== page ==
This is not to say that organizational design is not worthy of consideration within an organization. Design issues should be considered—but as a way to support and to enhance already effective leaders. Shifting design while maintaining poor managers, only shifts the burden and poor performance to another area of the organization. If an organization, following a typical growth pattern, moves from a functional organizational design to a product design (Galbraith, 2002), and has had effective managers from the start, that design change will likely improve the overall performance of the company. But, if there were ineffective managers in the beginning producing mediocre performance, and those same managers continued with the organization into the product organization stage, the performance of the company would likely continue to be mediocre.
So why all the talk about design? Brickley et al hinted at this answer when they wrote that “Some argue that leaders motivate people through personal charisma, style, and inspiration. But while business managers can learn a lot from studying the styles of inspirational leaders, charisma is a quality that for most people is difficult to acquire” (2009). In other words, leadership is tough. General Omar Bradley is quoted as saying that “leadership is intangible.” Businesses prefer tangibles. Programs such as lean manufacturing and others mentioned at the beginning of this article offer businesses a tangible way to attack a problem. Similarly, organizational design theory gives businesses a tangible way to address leadership…all the while avoiding the real issue: leadership skills.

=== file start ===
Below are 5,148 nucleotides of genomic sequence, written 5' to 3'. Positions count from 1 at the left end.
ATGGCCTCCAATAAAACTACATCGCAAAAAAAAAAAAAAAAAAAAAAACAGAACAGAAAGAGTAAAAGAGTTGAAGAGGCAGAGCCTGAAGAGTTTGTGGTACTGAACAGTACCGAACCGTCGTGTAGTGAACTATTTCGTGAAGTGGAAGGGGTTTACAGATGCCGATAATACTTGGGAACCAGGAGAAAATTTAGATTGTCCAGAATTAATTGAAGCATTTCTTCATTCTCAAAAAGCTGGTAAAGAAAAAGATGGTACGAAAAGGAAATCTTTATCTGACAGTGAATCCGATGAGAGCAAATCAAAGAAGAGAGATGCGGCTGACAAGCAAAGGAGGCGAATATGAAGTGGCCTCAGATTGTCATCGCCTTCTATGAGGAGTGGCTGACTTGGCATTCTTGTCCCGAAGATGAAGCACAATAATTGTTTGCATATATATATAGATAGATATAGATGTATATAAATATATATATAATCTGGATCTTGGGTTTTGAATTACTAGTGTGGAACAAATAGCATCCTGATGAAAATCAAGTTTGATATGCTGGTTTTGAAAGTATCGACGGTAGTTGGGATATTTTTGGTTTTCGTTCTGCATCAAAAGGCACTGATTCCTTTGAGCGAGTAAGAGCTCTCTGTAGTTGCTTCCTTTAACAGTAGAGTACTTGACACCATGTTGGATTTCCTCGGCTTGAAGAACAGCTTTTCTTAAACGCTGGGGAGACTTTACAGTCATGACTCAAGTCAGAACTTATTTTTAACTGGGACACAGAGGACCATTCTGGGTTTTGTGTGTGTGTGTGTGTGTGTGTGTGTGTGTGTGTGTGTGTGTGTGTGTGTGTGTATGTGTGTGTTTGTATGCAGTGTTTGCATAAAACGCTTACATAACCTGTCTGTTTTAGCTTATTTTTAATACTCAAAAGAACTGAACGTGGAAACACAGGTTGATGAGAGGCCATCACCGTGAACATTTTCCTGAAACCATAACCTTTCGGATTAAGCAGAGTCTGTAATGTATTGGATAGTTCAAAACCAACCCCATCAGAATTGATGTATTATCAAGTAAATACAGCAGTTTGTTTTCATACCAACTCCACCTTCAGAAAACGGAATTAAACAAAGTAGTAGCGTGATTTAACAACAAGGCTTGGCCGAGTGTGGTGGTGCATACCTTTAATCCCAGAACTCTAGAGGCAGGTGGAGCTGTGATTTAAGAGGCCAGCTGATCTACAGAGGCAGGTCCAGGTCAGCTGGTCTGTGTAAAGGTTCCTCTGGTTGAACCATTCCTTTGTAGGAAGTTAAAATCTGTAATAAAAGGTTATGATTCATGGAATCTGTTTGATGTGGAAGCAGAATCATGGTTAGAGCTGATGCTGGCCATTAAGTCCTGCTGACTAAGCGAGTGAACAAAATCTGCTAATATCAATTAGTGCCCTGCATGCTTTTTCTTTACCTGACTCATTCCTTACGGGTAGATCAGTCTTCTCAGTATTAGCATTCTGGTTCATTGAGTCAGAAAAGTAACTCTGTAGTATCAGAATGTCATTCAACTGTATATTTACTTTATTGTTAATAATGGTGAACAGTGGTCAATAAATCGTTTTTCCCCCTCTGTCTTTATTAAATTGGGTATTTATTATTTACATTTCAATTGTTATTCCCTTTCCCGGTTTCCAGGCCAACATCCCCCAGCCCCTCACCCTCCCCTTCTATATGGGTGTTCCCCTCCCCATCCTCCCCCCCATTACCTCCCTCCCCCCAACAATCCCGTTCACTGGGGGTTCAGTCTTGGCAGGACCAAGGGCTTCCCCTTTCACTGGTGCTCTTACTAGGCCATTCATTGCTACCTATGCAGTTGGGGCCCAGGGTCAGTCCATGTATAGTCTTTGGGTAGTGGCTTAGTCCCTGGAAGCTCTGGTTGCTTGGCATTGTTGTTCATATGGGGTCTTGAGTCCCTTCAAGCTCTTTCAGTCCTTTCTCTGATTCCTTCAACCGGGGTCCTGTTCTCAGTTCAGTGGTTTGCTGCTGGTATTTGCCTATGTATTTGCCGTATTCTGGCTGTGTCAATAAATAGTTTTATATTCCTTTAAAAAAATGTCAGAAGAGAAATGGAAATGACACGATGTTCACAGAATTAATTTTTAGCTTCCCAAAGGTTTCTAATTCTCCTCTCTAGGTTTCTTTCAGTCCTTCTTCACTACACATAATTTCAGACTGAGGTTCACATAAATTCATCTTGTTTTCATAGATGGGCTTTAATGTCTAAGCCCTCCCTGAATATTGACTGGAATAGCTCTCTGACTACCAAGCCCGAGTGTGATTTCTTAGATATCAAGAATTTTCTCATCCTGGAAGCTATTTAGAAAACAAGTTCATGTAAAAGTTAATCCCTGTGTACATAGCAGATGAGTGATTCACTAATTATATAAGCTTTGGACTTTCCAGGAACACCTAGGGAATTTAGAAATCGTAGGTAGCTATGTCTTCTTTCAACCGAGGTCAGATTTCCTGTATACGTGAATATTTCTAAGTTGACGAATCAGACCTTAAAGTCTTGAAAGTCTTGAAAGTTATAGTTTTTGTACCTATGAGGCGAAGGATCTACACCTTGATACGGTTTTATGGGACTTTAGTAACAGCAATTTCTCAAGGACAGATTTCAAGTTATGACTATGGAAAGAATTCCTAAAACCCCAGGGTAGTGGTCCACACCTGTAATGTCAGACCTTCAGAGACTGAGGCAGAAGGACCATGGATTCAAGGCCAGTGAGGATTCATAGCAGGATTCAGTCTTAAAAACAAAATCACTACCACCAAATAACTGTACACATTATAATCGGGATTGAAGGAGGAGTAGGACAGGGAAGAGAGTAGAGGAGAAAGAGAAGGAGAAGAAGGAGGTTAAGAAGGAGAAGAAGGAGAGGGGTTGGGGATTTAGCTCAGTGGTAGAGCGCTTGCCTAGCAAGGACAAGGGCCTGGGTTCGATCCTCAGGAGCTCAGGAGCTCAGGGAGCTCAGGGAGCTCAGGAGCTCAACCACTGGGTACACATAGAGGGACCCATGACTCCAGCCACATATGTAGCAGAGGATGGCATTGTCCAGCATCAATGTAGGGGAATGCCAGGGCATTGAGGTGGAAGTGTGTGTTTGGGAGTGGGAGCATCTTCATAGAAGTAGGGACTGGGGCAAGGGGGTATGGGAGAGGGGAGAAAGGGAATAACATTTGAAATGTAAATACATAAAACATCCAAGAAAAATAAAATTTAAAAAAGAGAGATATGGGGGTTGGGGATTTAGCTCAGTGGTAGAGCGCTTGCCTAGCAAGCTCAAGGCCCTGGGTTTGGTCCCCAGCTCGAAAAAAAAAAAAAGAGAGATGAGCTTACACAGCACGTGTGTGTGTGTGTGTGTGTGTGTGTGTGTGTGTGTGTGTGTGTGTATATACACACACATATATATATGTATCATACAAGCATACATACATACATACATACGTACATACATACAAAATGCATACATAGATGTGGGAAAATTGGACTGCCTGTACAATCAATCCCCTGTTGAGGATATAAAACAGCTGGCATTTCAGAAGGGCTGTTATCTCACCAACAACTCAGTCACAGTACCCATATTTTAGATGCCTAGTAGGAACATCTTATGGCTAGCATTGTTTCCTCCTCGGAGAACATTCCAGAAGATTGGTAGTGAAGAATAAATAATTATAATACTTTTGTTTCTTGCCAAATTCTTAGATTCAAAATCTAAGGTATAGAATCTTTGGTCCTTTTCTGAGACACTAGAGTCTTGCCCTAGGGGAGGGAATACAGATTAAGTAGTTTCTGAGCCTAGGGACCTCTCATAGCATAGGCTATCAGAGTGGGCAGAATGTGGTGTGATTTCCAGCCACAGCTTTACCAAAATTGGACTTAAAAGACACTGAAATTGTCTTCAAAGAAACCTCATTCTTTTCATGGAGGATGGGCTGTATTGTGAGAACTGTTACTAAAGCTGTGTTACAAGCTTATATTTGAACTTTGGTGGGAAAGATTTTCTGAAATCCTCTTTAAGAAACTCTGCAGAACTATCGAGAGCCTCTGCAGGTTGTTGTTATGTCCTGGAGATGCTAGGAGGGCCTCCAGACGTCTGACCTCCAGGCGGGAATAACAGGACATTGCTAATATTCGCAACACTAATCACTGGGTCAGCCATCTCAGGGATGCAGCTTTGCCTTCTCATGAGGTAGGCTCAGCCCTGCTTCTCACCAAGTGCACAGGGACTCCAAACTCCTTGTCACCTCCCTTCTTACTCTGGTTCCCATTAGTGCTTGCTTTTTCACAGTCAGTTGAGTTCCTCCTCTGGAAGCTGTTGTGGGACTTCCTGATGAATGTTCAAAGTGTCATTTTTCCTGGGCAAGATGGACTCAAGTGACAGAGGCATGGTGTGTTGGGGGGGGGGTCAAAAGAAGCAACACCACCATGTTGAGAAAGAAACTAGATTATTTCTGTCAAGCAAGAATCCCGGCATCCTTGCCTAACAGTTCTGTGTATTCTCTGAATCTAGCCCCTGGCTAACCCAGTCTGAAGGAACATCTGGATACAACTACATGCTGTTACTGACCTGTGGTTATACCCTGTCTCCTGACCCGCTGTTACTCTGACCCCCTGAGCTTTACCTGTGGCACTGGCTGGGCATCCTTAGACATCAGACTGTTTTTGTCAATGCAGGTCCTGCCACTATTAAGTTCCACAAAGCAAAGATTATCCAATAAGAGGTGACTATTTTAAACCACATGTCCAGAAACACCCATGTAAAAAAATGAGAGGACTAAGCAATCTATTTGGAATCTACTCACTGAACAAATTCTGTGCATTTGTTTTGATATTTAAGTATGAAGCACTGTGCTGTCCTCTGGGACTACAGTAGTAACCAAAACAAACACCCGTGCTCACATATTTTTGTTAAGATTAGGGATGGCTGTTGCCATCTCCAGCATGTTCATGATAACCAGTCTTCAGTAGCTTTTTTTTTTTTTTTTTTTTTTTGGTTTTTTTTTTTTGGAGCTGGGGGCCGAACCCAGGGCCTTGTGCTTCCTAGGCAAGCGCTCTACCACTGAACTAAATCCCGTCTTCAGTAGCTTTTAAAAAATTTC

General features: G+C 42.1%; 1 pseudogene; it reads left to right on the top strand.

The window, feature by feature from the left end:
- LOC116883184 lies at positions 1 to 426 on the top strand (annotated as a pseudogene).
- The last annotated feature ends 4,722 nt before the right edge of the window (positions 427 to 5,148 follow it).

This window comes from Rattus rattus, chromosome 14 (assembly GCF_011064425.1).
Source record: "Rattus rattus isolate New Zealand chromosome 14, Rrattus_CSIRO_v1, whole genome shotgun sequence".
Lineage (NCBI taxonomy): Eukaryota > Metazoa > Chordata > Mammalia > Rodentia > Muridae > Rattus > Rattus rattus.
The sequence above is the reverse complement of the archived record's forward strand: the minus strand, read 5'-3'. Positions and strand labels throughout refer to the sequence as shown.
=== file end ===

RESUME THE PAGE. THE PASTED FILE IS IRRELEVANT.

The entire quote from Bradley actually is “leadership is intangible, and therefore, no weapon ever designed can replace it.” In the context of this discussion, this quote could be re-phrased to read “leadership is intangible, and therefore, no organization ever designed can replace it”—no matter how “extreme” it is.

ABC: Shows. (n.d.). Retrieved September 09, 2010, from

Associated Press. (2008, November 20). News: KOMO. Retrieved September 9, 2010, from

Brickley, J., Smith, C., Zimmerman, J., & Willet, J. (2009). Using Organizational Architecture to Lead Change. Journal of Applied Corporate Finance , 58-66.

Galbraith, J. R. (2002). Designing Organizations: An executive guide to strategy, stucture, and process. San Francisco: Jossey-Bass.